McConnell owes miners an answer
Kentuckians bringing a plea for victims of black lung to Senate Majority Leader Mitch McConnell will have a hard time being heard above the clamor of coal industry money — more than $2 million poured into federal races the last two years by Alliance Resources CEO Joe Craft alone.
Unless Congress acts, a tax on coal production that pays medical and other costs for black lung victims and their dependents will be slashed at the end of this month.
The industry opposes renewing the tax at its current rate. If the industry wins, the Black Lung Disability Fund would lose 55 percent of its funding. The trust fund, already $4.3 billion in debt, would have to borrow more from the Treasury to meet its obligations.
In other words, taxpayers would assume the coal industry’s responsibility to miners who contracted a fatal respiratory disease in workplaces where dust control was too often inadequate, if not an outright fraud.
In a cruel paradox, black lung in its most severe form is rising among miners as the coal industry declines in Central Appalachia.
Among underground miners in Kentucky who have worked 25 years or more, 17 percent have coal workers’ pneumoconiosis or black lung, according to the National Institute for Occupational Safety and Health, the highest rate in almost 30 years. Among longtime miners in West Virginia and Virginia, the disease is even more prevalent, while the rate in other states is 5 percent.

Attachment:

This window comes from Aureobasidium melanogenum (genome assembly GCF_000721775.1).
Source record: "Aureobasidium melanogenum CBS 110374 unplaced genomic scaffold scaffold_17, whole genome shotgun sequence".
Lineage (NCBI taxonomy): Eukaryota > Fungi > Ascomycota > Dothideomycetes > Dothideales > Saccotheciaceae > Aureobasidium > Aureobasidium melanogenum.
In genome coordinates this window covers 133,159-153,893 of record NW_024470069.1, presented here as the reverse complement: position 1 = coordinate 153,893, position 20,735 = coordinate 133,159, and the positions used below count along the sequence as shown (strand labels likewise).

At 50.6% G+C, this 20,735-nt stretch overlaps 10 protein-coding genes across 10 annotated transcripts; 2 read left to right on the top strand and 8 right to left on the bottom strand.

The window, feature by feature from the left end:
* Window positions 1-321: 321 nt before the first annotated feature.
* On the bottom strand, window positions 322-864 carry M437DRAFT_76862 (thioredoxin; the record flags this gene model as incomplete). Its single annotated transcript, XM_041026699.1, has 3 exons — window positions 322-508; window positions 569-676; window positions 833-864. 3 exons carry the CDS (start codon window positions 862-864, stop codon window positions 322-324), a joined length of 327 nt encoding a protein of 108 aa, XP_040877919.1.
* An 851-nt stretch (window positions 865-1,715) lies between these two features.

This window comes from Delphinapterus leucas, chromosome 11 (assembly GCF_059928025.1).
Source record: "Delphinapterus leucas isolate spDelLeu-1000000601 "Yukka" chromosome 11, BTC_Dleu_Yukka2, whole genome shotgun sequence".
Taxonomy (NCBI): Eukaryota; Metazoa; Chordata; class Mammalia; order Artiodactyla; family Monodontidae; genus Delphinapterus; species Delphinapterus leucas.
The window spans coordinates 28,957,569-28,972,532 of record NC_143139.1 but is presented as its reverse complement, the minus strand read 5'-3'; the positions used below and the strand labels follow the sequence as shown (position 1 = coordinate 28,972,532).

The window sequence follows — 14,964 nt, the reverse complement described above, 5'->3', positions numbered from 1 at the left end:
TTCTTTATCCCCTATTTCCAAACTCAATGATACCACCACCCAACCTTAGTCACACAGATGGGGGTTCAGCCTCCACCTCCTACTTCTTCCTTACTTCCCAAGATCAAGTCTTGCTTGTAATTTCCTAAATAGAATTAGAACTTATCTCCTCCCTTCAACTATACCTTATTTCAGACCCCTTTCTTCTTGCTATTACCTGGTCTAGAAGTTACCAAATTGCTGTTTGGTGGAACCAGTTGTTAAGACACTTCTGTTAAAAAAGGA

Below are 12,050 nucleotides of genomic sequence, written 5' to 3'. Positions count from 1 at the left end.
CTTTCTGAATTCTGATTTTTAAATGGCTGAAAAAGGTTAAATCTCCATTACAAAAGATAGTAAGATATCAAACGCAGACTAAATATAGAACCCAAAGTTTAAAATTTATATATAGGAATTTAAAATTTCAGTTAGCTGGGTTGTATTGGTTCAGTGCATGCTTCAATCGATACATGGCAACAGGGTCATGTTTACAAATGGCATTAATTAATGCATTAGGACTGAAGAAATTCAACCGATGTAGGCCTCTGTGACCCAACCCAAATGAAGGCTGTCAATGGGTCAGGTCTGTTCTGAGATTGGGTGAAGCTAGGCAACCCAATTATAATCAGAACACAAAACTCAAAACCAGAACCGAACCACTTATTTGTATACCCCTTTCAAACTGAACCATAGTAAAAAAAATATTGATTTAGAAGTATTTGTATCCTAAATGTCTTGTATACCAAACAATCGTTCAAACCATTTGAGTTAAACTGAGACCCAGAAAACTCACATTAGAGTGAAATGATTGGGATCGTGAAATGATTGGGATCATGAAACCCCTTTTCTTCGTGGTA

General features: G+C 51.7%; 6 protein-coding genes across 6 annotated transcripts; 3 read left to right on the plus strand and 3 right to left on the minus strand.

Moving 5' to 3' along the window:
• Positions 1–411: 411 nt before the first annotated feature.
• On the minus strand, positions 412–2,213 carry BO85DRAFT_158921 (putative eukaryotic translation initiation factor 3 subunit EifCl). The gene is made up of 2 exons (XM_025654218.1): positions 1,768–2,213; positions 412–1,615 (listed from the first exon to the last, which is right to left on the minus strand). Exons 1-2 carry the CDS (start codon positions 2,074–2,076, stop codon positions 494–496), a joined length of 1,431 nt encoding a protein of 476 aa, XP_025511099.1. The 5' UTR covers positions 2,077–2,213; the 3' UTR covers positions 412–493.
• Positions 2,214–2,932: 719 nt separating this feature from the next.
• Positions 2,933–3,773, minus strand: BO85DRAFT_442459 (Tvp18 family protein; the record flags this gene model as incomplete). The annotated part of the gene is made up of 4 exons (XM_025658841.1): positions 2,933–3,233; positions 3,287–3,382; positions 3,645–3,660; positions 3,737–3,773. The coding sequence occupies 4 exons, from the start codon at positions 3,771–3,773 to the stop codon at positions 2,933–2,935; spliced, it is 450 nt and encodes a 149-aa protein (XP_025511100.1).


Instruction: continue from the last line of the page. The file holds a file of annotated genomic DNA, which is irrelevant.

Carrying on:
Central Appalachian coal is bringing about $79 a ton on the spot market. Since 1986, domesticallysold coal has been taxed at a per-ton rate of $1.10 for underground and 55 cents for surface-mined to support the black lung trust fund. Congress has renewed that rate, most recently in 2008. If Congress fails to renew it, the tax would revert to 50 cents and 25 cents per ton, plunging the trust fund $15 billion into debt by 2050.
It’s easy to imagine members of Congress demanding cuts to black lung benefits or eligibility, as happened in 1980, to curb that spiraling debt.
After all, McConnell recently said the “single biggest disappointment” of his 35 years in the Senate is failing to trim Social Security, Medicare and Medicaid, which he called “the real driver” of the national debt. He conveniently overlooked the Republican tax cut of a year ago that will swell the debt by $1 trillion over 10 years.
Earlier this year, the National Mining Association put out misleading information about the trust fund’s health, only to have its disinformation exposed by a study by the Government Accountability Office.
About 25,700 miners and survivors receive health care and monthly cash assistance of $650 to $1,300 through the trust fund, which was established 40 years ago for miners whose employers no long exist.
Speaking in Pikeville in October, McConnell told reporters the trust fund would “be taken care of before we get into an expiration situation.”
More recently, he’s been mum, omitting any mention of black lung victims from his priorities for the 115th Congress’ final days, stressing instead the need to confirm more Trump nominees to the bench and other posts.
A one-year extension of the tax is part of a House tax bill that has little chance of moving.
The miners, their families and friends who trekked to McConnell’s offices in London and Washington, D.C. on Nov. 29 at least deserve an answer.